NCPA - National Center for Policy Analysis


November 26, 2007

Canadians seeking psychiatric treatment faced the same lengthy wait times as patients waiting for surgical treatment in 2007, according to research published by The Fraser Institute.


  • The total wait time for Canada as a whole for psychiatry rose to 18.5 weeks in 2007 from 17.5 weeks in 2006.
  • The shortest waiting times were recorded in Quebec (15.9 weeks), Ontario (16.7 weeks), and British Columbia (20.2 weeks).
  • The longest total waits were found in Newfoundland (39.2 weeks), Prince Edward Island (38.7 weeks), and Alberta (26.7 weeks).


  • The waiting time to see a psychiatrist on an urgent basis was 2 weeks for Canada as a whole.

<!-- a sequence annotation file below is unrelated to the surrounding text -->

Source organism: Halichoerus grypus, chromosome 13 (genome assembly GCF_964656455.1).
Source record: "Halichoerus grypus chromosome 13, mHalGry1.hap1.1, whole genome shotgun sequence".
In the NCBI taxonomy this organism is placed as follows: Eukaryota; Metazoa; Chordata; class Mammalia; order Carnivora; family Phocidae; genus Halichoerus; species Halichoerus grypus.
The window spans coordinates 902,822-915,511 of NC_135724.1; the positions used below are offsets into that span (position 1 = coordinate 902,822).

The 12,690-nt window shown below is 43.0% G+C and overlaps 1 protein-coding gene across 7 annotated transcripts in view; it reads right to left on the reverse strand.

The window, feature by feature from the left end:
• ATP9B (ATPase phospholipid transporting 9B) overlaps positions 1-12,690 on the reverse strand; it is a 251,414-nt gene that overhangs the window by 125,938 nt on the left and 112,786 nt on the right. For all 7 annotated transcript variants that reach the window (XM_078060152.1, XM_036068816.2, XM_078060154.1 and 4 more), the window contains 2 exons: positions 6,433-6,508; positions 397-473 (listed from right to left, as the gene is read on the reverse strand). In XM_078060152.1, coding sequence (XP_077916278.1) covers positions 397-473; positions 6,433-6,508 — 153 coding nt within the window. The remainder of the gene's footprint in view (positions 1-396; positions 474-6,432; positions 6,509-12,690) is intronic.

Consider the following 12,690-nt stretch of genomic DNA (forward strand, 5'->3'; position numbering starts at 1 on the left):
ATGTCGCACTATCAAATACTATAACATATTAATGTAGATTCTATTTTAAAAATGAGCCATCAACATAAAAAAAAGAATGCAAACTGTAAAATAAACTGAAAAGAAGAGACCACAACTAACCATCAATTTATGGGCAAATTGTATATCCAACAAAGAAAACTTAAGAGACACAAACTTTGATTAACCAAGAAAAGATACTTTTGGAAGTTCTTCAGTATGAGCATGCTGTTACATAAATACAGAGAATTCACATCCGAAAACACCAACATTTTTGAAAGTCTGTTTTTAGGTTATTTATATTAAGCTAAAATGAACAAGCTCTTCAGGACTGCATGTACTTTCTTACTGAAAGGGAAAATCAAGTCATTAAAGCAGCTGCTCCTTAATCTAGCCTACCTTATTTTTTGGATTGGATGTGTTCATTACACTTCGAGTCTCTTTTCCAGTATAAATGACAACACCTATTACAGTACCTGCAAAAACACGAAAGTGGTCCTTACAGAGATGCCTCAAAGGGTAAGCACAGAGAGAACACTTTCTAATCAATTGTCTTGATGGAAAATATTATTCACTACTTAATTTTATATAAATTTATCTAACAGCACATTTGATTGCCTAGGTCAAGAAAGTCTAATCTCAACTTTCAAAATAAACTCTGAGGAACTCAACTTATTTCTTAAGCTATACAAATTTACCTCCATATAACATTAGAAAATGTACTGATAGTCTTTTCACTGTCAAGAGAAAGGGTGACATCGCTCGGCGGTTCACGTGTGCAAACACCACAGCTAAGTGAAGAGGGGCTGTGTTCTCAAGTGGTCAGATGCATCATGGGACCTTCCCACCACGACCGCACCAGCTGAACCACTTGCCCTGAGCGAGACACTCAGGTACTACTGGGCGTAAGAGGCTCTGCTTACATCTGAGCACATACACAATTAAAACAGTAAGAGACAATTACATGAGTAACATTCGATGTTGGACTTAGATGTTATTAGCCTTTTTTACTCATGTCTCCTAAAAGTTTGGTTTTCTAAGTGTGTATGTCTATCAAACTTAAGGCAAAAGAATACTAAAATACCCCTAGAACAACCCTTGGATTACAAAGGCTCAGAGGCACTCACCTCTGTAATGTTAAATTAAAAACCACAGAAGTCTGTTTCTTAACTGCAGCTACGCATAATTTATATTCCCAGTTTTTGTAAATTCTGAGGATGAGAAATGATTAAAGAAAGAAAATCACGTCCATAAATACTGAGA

• The waiting time for referrals on an elective basis was eight weeks.
  • The longest waiting times for elective referrals was in Newfoundland (19 weeks), followed by Saskatchewan (13 weeks), and New Brunswick and Alberta (11 weeks).

With regard to the wait time for certain psychiatric treatments after an appointment with a specialist:

  • The longest waiting times were found in Prince Edward Island (30.7 weeks), Newfoundland (20.2 weeks), and Alberta (15.7 weeks).
  • The shortest waits were found in Quebec (8.9 weeks), Ontario (9.7 weeks), and British Columbia (10.2 weeks). The waiting time for Canada as a whole was 10.5 weeks.

Among specific treatments surveyed, patients waited longest to enter a housing program (18.8 weeks) or a sleep disorders program (16.6 weeks), according to Fraser, while the wait times were shortest for pharmacotherapy (3.9 weeks), and admission to a day program (7.0 weeks).

Source: "Medical wait lists extend to psychiatric treatment; Canadians waited more than 18 weeks for care in 2007," Fraser Institute, November 19, 2007.


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